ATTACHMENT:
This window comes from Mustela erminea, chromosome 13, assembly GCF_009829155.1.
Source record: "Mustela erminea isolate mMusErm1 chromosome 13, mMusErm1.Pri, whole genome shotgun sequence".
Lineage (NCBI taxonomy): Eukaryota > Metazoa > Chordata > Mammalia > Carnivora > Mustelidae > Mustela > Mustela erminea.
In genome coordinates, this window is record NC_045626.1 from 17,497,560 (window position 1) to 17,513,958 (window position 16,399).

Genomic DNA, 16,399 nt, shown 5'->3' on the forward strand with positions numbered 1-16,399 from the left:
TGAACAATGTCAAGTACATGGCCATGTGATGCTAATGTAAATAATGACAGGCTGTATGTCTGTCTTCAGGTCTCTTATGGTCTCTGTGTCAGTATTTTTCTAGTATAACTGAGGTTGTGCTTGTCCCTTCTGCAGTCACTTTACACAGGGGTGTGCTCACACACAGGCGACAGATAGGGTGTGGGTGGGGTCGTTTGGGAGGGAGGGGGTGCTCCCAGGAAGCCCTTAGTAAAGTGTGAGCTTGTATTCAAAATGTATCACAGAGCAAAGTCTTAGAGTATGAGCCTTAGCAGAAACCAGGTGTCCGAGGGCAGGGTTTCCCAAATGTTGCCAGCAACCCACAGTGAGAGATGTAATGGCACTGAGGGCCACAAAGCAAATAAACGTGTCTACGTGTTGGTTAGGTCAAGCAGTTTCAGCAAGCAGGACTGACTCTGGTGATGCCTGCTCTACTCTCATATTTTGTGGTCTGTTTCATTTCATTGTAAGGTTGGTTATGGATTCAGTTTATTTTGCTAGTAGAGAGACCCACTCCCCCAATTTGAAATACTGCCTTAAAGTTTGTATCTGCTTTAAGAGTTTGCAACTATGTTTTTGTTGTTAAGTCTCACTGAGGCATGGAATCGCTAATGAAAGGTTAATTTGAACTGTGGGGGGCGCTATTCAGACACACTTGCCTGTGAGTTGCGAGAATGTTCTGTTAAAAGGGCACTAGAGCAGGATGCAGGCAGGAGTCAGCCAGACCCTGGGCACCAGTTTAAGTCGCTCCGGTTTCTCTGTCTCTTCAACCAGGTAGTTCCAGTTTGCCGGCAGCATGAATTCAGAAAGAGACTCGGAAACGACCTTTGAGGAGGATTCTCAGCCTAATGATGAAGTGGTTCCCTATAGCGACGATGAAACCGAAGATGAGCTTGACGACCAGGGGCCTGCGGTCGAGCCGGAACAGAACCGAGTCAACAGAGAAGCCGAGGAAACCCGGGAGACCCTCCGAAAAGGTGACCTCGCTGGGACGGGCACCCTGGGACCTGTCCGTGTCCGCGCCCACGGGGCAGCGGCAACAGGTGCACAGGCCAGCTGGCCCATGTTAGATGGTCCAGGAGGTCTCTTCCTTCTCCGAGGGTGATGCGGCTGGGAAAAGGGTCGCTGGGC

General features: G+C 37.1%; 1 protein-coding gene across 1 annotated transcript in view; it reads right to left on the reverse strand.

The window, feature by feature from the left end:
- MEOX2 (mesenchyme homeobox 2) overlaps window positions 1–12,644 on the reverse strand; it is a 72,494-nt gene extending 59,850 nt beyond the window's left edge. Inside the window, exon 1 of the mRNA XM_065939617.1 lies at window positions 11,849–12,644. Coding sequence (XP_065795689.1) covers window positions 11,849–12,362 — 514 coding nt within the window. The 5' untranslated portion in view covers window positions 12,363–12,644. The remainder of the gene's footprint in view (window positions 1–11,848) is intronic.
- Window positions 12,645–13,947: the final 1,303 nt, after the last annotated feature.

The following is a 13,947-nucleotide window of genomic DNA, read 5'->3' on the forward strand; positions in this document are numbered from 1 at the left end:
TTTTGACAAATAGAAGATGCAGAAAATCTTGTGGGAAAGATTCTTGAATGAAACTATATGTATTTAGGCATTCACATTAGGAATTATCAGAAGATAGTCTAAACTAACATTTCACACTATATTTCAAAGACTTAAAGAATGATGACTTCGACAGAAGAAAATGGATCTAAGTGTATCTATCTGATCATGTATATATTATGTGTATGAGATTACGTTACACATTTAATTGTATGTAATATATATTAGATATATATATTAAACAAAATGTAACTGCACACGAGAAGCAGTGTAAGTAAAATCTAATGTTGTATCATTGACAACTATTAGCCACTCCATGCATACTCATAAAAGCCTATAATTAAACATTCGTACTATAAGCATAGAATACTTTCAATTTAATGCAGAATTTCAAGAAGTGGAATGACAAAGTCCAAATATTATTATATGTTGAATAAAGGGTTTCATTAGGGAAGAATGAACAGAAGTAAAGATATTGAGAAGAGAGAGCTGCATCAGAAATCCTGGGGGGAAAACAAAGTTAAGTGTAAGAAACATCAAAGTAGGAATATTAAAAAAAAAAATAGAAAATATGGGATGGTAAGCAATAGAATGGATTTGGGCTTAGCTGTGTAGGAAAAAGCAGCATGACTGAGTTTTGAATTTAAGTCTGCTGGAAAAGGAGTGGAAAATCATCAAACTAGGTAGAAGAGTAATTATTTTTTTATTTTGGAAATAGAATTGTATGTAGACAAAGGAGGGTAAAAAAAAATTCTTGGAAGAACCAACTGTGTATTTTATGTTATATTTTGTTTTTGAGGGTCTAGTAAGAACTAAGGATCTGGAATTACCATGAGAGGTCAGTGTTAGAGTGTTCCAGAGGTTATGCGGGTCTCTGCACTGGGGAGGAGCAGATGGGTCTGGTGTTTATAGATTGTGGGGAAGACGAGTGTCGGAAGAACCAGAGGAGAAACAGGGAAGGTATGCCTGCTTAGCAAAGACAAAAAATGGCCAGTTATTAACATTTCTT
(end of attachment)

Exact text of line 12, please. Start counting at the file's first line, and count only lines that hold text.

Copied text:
TTTTGACAAATAGAAGATGCAGAAAATCTTGTGGGAAAGATTCTTGAATGAAACTATATGTATTTAGGCATTCACATTAGGAATTATCAGAAGATAGTCTAAACTAACATTTCACACTATATTTCAAAGACTTAAAGAATGATGACTTCGACAGAAGAAAATGGATCTAAGTGTATCTATCTGATCATGTATATATTATGTGTATGAGATTACGTTACACATTTAATTGTATGTAATATATATTAGATATATATATTAAACAAAATGTAACTGCACACGAGAAGCAGTGTAAGTAAAATCTAATGTTGTATCATTGACAACTATTAGCCACTCCATGCATACTCATAAAAGCCTATAATTAAACATTCGTACTATAAGCATAGAATACTTTCAATTTAATGCAGAATTTCAAGAAGTGGAATGACAAAGTCCAAATATTATTATATGTTGAATAAAGGGTTTCATTAGGGAAGAATGAACAGAAGTAAAGATATTGAGAAGAGAGAGCTGCATCAGAAATCCTGGGGGGAAAACAAAGTTAAGTGTAAGAAACATCAAAGTAGGAATATTAAAAAAAAAAATAGAAAATATGGGATGGTAAGCAATAGAATGGATTTGGGCTTAGCTGTGTAGGAAAAAGCAGCATGACTGAGTTTTGAATTTAAGTCTGCTGGAAAAGGAGTGGAAAATCATCAAACTAGGTAGAAGAGTAATTATTTTTTTATTTTGGAAATAGAATTGTATGTAGACAAAGGAGGGTAAAAAAAAATTCTTGGAAGAACCAACTGTGTATTTTATGTTATATTTTGTTTTTGAGGGTCTAGTAAGAACTAAGGATCTGGAATTACCATGAGAGGTCAGTGTTAGAGTGTTCCAGAGGTTATGCGGGTCTCTGCACTGGGGAGGAGCAGATGGGTCTGGTGTTTATAGATTGTGGGGAAGACGAGTGTCGGAAGAACCAGAGGAGAAACAGGGAAGGTATGCCTGCTTAGCAAAGACAAAAAATGGCCAGTTATTAACATTTCTT